Montana Outdoors

May 3, 2007

May wild flowers, part 2

These photos were taken yesterday along the eastern edge of one of the roadless areas that the Wilderness Bill, H.R. 1975 would protect, the Teepee-Spring Creek area, in the Cabinet Mountains of western Montana. The mountainsides on this side of the area are very steep. If there isn’t a mountain goat somewhere back in your ancestry on one side of the family or the other, you probably wouldn’t feel comfortable hiking up into it. I usually enter from the top, but last fall I did spend a day hunting there from the bottom and I still haven‘t fully recovered.

Now, back to the wild flowers.

This one is the Calypso Orchid, or Fairyslipper, Calypso bulbosa (Orchid family). The stem is only about 4 inches tall and the flower is 1 to 1 ½ inches long. It’s very rare and easy to overlook, but in my opinion certainly deserves to be called an orchid. I don’t get to see them often.

Calypso Orchid; Fairy slipper

Not really a flower at all, this Scouring Rush, Equisetum hyemale, has a spore-producing structure at its tip.

Bamboo family, maybe?

The Glacier Lily, most often around here called the Dogtoothed Violet, Erythronium grandiflorum(Lily family), has been one of my all time favorites. I remember when I was very young, we would make a special trip into the higher elevations (they are found up to 12,000 feet) each spring just to see these when they start blooming. They grow up to 16 inches tall and the flowers are around 2 inches long. They are plentiful in many areas of western Montana and bloom for about a month.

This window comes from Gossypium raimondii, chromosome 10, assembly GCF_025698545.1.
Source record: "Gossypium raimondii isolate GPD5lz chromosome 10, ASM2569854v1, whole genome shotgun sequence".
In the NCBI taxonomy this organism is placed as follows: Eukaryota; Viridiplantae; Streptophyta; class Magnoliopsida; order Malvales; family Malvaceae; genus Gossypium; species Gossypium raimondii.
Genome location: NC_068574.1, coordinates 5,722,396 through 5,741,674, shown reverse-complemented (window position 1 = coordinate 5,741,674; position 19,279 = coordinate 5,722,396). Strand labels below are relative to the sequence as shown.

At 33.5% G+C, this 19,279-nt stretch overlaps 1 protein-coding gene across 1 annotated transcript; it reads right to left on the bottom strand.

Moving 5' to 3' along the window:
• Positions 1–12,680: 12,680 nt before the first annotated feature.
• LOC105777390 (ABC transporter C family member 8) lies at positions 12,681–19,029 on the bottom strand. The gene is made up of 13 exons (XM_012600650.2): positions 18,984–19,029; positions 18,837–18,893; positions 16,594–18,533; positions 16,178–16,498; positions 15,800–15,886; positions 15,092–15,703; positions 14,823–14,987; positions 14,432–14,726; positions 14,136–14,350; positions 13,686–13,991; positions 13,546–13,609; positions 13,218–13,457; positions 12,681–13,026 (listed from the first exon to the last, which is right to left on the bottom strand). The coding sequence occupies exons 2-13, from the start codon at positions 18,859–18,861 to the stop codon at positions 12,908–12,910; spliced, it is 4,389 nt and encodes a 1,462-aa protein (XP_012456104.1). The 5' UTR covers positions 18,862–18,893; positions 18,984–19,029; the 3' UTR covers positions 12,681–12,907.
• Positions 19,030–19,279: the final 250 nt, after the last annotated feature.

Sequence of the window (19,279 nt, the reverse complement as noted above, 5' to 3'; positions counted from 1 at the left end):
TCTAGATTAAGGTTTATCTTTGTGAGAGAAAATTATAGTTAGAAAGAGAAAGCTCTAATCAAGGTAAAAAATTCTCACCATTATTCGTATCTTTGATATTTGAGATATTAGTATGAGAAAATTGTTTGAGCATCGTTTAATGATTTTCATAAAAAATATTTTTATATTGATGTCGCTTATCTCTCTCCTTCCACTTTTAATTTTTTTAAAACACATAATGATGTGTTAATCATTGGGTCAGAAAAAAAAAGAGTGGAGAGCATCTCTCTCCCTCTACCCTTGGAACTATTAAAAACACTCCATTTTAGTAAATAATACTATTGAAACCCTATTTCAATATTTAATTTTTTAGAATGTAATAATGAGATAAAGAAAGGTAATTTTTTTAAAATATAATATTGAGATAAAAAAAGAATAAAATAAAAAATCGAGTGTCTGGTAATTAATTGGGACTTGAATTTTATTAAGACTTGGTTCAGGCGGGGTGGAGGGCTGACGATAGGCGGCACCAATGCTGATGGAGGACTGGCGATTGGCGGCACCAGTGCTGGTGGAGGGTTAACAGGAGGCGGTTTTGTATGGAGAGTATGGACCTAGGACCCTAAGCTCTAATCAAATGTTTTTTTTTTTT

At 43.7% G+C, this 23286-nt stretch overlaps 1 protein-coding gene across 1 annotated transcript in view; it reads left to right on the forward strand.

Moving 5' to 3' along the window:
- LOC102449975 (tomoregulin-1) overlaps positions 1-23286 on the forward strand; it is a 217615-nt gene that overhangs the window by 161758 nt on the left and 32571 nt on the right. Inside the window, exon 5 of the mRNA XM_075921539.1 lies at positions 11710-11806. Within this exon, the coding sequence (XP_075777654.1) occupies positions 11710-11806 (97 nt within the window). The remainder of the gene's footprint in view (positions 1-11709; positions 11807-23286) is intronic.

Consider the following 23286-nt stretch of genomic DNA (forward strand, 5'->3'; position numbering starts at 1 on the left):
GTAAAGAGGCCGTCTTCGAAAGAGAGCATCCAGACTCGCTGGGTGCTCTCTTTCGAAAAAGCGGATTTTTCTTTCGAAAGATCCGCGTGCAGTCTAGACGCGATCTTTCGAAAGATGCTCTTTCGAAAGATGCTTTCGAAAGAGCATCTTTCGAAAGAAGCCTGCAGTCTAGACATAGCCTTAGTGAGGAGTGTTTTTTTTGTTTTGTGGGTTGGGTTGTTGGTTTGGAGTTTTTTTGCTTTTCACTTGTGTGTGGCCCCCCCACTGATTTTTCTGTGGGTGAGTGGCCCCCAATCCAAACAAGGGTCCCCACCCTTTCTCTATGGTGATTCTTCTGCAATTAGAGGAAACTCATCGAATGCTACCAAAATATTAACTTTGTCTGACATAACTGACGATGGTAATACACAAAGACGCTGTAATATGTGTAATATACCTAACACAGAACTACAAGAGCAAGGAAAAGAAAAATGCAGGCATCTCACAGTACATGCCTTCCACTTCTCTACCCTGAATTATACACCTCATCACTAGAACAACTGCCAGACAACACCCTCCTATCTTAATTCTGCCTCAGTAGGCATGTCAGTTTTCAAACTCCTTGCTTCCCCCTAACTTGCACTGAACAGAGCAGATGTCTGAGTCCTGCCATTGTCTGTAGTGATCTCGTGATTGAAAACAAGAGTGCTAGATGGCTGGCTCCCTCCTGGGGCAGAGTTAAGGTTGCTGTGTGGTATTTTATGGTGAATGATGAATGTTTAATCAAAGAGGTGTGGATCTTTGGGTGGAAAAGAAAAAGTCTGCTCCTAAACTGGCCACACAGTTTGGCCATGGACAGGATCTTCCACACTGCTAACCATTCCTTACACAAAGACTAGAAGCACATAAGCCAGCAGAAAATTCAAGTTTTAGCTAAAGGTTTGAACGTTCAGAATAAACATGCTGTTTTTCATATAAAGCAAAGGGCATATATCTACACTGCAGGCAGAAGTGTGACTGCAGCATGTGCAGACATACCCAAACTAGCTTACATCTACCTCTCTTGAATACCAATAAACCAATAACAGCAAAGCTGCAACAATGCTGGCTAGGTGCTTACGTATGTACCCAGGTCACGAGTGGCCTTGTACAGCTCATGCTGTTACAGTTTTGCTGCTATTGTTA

Dogtooth Violet

Wild Strawberries are quite plentiful, and the fruit, although very small is much sweeter than the much larger commercial varieties. They get no larger than about ¼ inch in diameter. We have quite a few in our yard, and although I will eat one or two each summer, I usually leave them for the Robins.

Wild strawberry blossoms

I think this is one of about 20 species of Dwarf Monkeyflowers, (Figwort family). The flowers are only about ½ inch wide and come in many different colors. They rarely exceed 2 inches in height but add tiny bits of color among low-growing greenery. I’ve often seen them growing in small clumps of kinnikinnik.

Dwarf Monkeyflower

Oops! How did he get in here? This is a rare “snake flower”. The Gopher snake, commonly called the Bull snake is actually fairly common in Montana and can get as long as 7 feet or more. When I was about 8 years old I remember seeing one on my grand parents’ ranch that reached completely across a small dirt road which was about 8 feet wide. This is a young one, 2 to 3 feet long, but quite fat. He looks well fed. I had to rile him up a bit to get him to coil up and stay still, so he wasn’t too happy with me. His markings are close enough to those of the Diamondback rattlesnake that he can usually get a certain amount of respect by acting like one, but I know better. I photographed him in macro mode with the lens about a foot from his nose.

Gopher snake or Bullsnake

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